The column I wrote earlier this week, “The animal welfare case of Michael Pender: The CHRB is it be commended — with one exception,” makes clear that a trainer can place a horse at undue risk against the better judgment of others — including his or her own veterinarian.
In the Pender case, the California Horse Racing Board (CHRB) disciplined trainer Michael Pender for working out the horse “New Karma” and entering it to race knowing it had a fractured leg.
What makes the Pender case stand out (other than that the violation was detected and prosecuted) is the seriousness of the injury. But the Pender case begs the question: How often do trainers work and race horses with injuries that, given third-party scrutiny, would mandate surgery or rest? What can be done to detect and deter the practice of placing horses and, of course, their riders at undue risk?
A comment made in the Pender hearing by Dr. Rick Arthur, equine medical director for the CHRB, is telling:
If I knew that this horse had these radiographs, I would know he had a structural problem. It’s very easy to manage a horse even with a fracture like this to make it look good. That’s part of the problem why we’re in this situation at Santa Anita. It’s very easy to make a horse look good, either by medication or by training patterns. (Transcript page 74.)
What more can be done to protect the horses?
Significant steps have been taken
Much has been done by regulators to prevent catastrophic injuries. The most significant initiative has been instituting pre-race exams. Although the thoroughness of these examinations varies from state to state, I believe they have saved lives by weeding out many at-risk horses on race day.
The next wave of reform may look like what is being undertaken at Santa Anita Park as I type these words. At the urging of California Governor Gavin Newsom, the CHRB has undertaken an unprecedented level of pre-race scrutiny to identify at-risk horses. Here is an excerpt from the Paulick Report from a June 12, 2019, article titled, “Santa Anita Institutes Review Board To Examine Individual Entrants’ Medical, Performance Histories.”
Led by CHRB Equine Medical Director Dr. Rick Arthur, DVM, and Chief Steward Darrel McHargue, a five-member team will provide additional review of horses' medical, training and racing history. This team consists of independent CHRB veterinarians and stewards, empowered to scratch horses that do not appear fit to run.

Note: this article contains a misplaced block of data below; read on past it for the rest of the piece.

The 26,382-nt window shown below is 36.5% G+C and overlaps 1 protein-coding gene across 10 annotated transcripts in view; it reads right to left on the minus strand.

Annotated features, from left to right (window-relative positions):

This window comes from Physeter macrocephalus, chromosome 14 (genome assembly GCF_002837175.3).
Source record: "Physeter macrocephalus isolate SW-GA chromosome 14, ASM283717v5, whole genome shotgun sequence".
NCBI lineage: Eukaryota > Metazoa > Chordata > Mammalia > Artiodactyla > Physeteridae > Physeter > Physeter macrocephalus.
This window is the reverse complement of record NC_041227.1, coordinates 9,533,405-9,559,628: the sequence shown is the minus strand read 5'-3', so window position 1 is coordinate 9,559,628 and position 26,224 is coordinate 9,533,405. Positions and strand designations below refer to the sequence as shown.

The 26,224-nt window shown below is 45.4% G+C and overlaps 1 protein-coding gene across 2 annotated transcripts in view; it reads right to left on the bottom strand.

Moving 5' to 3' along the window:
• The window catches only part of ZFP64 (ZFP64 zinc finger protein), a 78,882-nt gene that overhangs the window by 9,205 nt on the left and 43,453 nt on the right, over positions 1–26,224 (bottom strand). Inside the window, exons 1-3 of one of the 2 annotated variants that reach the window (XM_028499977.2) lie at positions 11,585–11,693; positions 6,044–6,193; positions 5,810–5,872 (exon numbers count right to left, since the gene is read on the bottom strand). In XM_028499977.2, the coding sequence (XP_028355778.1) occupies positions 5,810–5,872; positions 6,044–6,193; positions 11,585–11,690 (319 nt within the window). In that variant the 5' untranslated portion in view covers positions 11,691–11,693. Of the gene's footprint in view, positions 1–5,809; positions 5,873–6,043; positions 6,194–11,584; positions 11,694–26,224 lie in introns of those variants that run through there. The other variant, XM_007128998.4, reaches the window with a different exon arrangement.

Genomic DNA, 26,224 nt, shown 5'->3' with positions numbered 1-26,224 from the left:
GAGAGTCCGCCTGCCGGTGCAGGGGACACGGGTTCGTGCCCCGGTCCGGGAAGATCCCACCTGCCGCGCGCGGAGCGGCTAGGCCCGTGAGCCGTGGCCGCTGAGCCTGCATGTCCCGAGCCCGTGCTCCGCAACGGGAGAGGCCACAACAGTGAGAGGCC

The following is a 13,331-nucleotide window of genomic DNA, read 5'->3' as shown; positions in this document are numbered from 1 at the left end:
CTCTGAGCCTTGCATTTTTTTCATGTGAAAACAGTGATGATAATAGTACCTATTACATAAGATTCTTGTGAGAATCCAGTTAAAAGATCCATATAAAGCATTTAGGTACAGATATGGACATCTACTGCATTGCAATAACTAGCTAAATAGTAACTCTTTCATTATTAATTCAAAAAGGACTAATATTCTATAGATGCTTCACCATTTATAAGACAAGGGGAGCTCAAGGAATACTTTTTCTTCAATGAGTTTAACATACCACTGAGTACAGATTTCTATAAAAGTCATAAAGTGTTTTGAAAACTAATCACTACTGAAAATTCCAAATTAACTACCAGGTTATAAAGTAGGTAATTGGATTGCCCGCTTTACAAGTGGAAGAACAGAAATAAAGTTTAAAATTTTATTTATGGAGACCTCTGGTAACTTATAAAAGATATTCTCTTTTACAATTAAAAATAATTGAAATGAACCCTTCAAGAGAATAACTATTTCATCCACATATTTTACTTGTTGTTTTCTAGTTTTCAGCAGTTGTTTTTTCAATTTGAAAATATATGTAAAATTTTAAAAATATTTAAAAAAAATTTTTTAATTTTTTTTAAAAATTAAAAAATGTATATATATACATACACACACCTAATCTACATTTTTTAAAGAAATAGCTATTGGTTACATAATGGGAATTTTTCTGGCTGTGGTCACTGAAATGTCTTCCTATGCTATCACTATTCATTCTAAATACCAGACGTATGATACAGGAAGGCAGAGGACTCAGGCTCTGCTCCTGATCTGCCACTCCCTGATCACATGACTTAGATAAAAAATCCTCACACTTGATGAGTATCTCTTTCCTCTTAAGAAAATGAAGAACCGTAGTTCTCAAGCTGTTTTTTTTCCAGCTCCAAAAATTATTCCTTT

Specifically, the horse safety review team will utilize a new, comprehensive evaluation rubric to determine if each individual horse is at elevated risk of injury before racing. These criteria will include any history on the Veterinarian's List and Steward's List as well as any medical history, race history, and physical observations of the horse.
Even more can be done.
Up until now, regulators have had to intuit at-risk horses with incomplete information.
One of the most direct pieces of information, a known injury, is not necessarily revealed. This would all change if practicing veterinarians were required to disclose this information to regulators. A proposal with just such a requirement has been made by The Jockey Club.
Here is one of the key reforms proposed by The Jockey Club in a report issued earlier this year titled, Vision 2025 To Prosper, Horse Racing Needs Comprehensive Reform.
Injury Reporting. To further enhance the EID with complete details, all injuries sustained on the racing surface whether during racing or training and whether fatal or not must be fully reported into an electronic database. Horses that are injured are subject to immediate placement on the veterinarians’ list with criteria for removal that may include diagnostic imaging, veterinary examination, and counsel with attending veterinarians. Fatally injured horses must be necropsied and drug tested with results recorded in the EID.
Mandatory injury reporting would be a game changer in many ways:
- It would provide regulators with access to the underlying diagnosis by the individual most knowledgeable of the horse’s condition.
- It would place at-risk horses on the sidelines via the vet’s list with, hopefully, stringent requirements before the horses can work and, subsequently, race.
- Most importantly, it places a regulatory responsibility on the practicing veterinarian.
Some might argue that practicing veterinarians would be reluctant to report required injuries. My 25-plus years as a regulator inform me that if a veterinarian knows that his or her license is at risk for not reporting, he or she would comply with any clear and reasonable regulation.
All that would be necessary for compliance is a means of detecting non-compliance along with substantial penalties for not reporting. By substantial penalties, I do not mean a nominal fine or a 15-day suspension. If a veterinarian knows that a possible six-month or a year suspension awaits their decision to withhold a diagnosis, almost all veterinarians would comply.
Clear rules and serious penalties. That’s all it would take.